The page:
The new facility is valued at more than $50 million and is also supported by contributions from the British Columbia government, BC Cancer Foundation, the University of British Columbia and funding from philanthropists.

RELATED: TIMELINE – Key dates in history of Trans Mountain pipeline

Trudeau also met Thursday with Vancouver mayor-elect Kennedy Stewart and Doug McCallum, who was recently elected the mayor of Surrey.

McCallum ran on a promise to scrap plans for a light rail transit system in Surrey and instead wants a SkyTrain line from the city centre to neighbouring Langley.

In September, the federal and British Columbia governments reiterated their commitment to funding two major rapid transit projects in Metro Vancouver, including the LRT line in Surrey.

Ottawa and B.C. are spending more than $3 billion on the projects, which will see 5.7 kilometres of track and six stations added to the SkyTrain subway line along Broadway. Eleven new stations will be built along 10.5 kilometres of street-level track in Surrey, which would create the first light-rail system in B.C.

Asked if the federal government would spend any additional money in Surrey to build a SkyTrain line, Trudeau said: “Our approach on infrastructure projects has never been that Ottawa knows best. We always have believed that working with folks on the ground, locally elected representatives who tell us and who know best what the needs of their communities are.”

Trudeau said there are several mayors in the Lower Mainland who will be discussing their plans.

“And I can commit that the federal government will be there as a partner as they determine their priorities,” he added.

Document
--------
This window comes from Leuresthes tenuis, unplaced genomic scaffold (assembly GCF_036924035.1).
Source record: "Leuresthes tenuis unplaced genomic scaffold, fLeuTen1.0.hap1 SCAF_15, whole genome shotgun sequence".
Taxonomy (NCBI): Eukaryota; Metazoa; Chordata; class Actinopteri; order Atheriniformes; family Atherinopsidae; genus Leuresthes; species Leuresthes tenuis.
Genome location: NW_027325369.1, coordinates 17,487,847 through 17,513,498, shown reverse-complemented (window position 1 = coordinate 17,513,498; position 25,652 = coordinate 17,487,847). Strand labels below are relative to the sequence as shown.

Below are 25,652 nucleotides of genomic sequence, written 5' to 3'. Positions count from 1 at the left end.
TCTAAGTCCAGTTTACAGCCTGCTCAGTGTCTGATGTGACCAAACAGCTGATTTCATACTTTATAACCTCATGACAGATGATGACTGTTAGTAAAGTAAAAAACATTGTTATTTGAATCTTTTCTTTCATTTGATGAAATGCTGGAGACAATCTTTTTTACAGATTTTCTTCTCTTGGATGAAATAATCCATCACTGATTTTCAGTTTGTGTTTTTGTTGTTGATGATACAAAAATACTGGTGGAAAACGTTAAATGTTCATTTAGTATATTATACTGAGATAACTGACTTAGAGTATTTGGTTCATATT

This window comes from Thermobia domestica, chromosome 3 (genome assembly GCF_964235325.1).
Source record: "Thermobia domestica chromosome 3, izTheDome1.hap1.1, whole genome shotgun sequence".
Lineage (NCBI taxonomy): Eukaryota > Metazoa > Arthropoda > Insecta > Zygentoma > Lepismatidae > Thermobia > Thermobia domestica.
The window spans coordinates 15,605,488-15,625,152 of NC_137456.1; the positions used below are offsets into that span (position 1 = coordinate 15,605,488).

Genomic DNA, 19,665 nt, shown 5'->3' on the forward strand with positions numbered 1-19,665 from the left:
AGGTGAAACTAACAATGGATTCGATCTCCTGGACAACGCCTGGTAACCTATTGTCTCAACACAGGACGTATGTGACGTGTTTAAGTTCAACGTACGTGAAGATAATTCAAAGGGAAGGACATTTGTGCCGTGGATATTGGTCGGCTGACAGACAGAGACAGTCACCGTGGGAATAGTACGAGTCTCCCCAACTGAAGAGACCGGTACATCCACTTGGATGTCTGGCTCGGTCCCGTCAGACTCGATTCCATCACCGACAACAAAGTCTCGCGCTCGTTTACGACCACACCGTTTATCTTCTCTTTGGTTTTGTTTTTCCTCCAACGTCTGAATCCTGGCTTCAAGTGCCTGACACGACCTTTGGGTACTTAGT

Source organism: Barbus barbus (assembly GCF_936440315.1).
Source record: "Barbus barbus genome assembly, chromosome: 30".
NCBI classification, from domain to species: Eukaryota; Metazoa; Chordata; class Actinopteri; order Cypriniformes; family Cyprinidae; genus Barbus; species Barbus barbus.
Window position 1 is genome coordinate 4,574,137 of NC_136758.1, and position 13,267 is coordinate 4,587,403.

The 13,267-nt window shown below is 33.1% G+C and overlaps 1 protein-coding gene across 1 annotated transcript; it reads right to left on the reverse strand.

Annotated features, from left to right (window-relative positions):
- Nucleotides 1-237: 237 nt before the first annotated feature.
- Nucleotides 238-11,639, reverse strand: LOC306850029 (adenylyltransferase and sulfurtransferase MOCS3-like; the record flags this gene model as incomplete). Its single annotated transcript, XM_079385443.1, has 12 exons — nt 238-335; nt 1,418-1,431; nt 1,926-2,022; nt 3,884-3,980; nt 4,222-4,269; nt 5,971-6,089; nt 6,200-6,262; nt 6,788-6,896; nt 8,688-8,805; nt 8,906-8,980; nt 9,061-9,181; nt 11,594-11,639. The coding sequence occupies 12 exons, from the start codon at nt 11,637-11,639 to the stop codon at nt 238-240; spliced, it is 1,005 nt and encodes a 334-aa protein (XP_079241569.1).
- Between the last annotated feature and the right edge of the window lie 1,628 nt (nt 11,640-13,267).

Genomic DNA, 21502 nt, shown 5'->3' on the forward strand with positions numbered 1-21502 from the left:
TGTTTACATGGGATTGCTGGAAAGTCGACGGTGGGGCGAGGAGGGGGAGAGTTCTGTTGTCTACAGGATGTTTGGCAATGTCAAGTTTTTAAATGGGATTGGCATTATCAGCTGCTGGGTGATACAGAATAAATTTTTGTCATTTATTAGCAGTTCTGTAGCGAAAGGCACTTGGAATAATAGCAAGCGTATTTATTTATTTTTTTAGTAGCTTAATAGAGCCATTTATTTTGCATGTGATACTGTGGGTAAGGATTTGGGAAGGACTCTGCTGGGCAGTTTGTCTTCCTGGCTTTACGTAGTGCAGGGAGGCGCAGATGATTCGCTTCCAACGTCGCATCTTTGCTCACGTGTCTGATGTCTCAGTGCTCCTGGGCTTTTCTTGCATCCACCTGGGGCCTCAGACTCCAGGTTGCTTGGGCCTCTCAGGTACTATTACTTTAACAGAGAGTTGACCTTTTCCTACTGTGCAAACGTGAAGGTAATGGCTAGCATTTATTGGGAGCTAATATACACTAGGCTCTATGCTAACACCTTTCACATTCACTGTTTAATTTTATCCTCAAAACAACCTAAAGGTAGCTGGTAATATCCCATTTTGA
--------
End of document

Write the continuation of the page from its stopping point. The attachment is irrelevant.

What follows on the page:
The Canadian Press

Like us on Facebook and follow us on Twitter.

Just Posted

Let the Games begin!

Team Alberta takes home gold and silver in speed skating on day one

WATCH: Historic night in Red Deer as 2019 Canada Winter Games kicks off

Star-studded Opening Ceremony features athletes from across Canada

Athletes’ medals unveiled at the official kick-off of 2019 Canada Winter Games

Medals depict Central Alberta landscape and pay tribute to First Nations

WATCH: Canada Winter Games are finally here

Final leg of torch relay kicked off at Fort Normandeau

Red Deer man loses car after being caught twice driving with suspended licence

The Ponoka Integrated Traffic Unit ticketed the man in December and on Valentine’s Day

Mermen calendar targets ‘toxic masculinity,’ raises big money for charities

Newfoundland and Labrador Beard and Moustache Club gave a cheque for more than $202,000 to Violence Prevention NL

‘Our entire municipality is heartbroken’: Seven children die in Halifax house fire

A man and woman remained in hospital Tuesday afternoon, the man with life-threatening injuries

Team Alberta takes exciting victory in wheelchair basketball, remains undefeated

After three games in the tournament, Alberta is sitting in first place of its pool

UPDATED: ‘Violent’ B.C. man back in custody after Alberta arrest

Prince George man with ties to Vernon was being sought by police

After a week away, SNC-Lavalin questions await MPs returning to Parliament

Two have resigned already: Jody Wilson-Raybould was veterans affairs minister and Gerald Butts was Trudeau’s principal secretary

Chanel: Iconic couturier Karl Lagerfeld has died

He spent virtually his entire career at luxury labels catering to the very wealthy

NDP Leader Jagmeet Singh calls for public inquiry over SNC-Lavalin questions

Vancouver member of Parliament Jody Wilson-Raybould resigned from cabinet last week

Body found after apparent house explosion in Calgary, police investigating

Sgt. Dwayne Lepchuk declined to say whose remains were found

Canadian airlines waiting for guidance from Ottawa over X gender option

Major U.S. airlines said they will change their process so passengers can identify themselves along non-binary lines

Most Read